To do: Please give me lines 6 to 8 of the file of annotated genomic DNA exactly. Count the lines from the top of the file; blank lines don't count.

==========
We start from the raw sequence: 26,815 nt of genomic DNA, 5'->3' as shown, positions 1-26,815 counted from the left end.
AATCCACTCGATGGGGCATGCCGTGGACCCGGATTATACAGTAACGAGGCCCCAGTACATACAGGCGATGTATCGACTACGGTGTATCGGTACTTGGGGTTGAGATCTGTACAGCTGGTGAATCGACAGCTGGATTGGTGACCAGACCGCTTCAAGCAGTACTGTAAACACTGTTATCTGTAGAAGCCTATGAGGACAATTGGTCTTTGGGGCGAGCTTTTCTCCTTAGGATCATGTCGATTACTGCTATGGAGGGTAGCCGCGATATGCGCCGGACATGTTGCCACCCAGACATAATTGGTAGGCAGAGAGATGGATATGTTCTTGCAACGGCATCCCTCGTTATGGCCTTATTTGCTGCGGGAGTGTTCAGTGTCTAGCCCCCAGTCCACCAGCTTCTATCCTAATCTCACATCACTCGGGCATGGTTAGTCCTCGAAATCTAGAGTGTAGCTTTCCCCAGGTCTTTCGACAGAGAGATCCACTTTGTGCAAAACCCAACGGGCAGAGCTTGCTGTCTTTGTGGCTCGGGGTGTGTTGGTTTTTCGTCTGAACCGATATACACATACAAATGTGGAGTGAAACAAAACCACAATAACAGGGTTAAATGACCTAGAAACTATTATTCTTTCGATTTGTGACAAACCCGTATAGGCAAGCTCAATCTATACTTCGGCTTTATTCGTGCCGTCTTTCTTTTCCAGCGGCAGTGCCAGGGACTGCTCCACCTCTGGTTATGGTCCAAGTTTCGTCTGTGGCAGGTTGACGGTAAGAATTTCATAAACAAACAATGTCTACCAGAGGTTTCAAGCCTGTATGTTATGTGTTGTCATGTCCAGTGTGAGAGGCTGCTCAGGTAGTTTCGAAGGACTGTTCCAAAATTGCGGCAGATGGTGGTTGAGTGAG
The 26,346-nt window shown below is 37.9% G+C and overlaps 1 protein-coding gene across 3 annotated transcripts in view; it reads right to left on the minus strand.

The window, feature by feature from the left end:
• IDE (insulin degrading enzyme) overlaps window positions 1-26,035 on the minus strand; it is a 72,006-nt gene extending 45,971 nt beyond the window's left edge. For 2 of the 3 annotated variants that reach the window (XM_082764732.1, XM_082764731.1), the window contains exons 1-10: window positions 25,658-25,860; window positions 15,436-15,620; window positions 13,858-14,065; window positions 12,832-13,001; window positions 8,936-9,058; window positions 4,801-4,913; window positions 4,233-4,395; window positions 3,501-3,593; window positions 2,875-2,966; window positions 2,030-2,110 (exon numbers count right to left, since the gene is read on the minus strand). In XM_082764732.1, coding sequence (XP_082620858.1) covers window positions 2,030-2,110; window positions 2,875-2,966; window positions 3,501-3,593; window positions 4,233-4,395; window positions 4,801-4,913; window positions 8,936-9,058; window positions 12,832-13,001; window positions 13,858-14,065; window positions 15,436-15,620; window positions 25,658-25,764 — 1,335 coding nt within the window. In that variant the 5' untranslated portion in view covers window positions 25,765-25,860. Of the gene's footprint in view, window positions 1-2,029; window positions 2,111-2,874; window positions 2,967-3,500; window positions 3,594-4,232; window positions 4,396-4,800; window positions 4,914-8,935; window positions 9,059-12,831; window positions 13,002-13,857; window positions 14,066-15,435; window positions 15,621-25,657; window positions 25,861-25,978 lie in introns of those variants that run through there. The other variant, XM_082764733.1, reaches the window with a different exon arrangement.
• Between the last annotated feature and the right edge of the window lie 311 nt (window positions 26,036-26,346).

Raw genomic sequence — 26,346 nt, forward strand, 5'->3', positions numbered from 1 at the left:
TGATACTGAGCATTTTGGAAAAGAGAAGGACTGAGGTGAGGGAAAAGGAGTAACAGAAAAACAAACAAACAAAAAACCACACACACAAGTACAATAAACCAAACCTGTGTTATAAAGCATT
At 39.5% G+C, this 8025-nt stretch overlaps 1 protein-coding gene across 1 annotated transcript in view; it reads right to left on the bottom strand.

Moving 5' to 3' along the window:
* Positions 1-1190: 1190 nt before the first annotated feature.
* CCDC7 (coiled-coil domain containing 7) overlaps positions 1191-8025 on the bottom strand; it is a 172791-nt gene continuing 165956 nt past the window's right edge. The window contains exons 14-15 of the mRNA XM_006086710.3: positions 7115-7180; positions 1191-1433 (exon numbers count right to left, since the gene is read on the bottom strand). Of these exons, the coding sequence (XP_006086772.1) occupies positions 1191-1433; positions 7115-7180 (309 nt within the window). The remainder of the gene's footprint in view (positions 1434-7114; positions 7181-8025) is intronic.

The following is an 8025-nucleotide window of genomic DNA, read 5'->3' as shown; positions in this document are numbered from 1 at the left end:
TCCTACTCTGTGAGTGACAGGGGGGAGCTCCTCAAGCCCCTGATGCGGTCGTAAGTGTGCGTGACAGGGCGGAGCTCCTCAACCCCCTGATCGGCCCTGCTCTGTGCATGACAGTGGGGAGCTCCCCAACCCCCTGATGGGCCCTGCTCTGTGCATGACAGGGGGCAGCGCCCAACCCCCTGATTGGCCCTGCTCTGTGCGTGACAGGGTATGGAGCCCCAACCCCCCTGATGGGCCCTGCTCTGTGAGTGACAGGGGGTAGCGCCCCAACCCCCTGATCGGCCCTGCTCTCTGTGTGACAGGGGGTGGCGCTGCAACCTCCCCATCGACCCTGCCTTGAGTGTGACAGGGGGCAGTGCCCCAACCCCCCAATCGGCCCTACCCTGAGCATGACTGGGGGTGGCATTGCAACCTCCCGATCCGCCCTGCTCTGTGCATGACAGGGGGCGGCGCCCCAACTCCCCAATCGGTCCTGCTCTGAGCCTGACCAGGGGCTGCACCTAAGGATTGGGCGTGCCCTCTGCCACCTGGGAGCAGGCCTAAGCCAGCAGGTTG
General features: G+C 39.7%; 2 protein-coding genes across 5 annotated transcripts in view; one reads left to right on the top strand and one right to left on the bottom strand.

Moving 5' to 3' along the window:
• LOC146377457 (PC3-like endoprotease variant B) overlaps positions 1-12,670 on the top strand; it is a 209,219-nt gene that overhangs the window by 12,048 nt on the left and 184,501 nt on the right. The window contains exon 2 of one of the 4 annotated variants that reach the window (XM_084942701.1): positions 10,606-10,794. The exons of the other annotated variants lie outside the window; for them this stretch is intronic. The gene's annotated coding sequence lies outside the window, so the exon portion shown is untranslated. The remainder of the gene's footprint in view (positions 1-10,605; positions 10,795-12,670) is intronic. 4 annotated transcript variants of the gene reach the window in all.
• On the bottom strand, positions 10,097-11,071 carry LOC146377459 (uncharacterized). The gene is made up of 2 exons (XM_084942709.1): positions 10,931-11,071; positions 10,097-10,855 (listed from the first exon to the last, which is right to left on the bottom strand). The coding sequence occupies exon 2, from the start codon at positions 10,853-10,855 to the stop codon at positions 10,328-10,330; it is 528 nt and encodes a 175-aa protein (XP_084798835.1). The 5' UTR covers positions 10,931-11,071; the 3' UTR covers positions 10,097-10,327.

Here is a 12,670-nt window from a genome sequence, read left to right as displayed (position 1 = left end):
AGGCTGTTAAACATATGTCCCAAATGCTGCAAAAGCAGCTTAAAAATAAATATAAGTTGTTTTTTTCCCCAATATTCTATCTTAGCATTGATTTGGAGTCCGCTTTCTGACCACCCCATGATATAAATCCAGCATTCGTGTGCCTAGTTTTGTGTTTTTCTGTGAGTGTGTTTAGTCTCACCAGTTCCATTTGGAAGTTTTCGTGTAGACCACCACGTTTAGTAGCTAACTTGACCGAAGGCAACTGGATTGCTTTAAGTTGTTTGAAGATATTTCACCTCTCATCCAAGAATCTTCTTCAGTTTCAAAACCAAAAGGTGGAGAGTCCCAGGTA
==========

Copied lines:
• Between the last annotated feature and the right edge of the window lie 311 nt (window positions 26,036-26,346).

Raw genomic sequence — 26,346 nt, forward strand, 5'->3', positions numbered from 1 at the left:
TGATACTGAGCATTTTGGAAAAGAGAAGGACTGAGGTGAGGGAAAAGGAGTAACAGAAAAACAAACAAACAAAAAACCACACACACAAGTACAATAAACCAAACCTGTGTTATAAAGCATT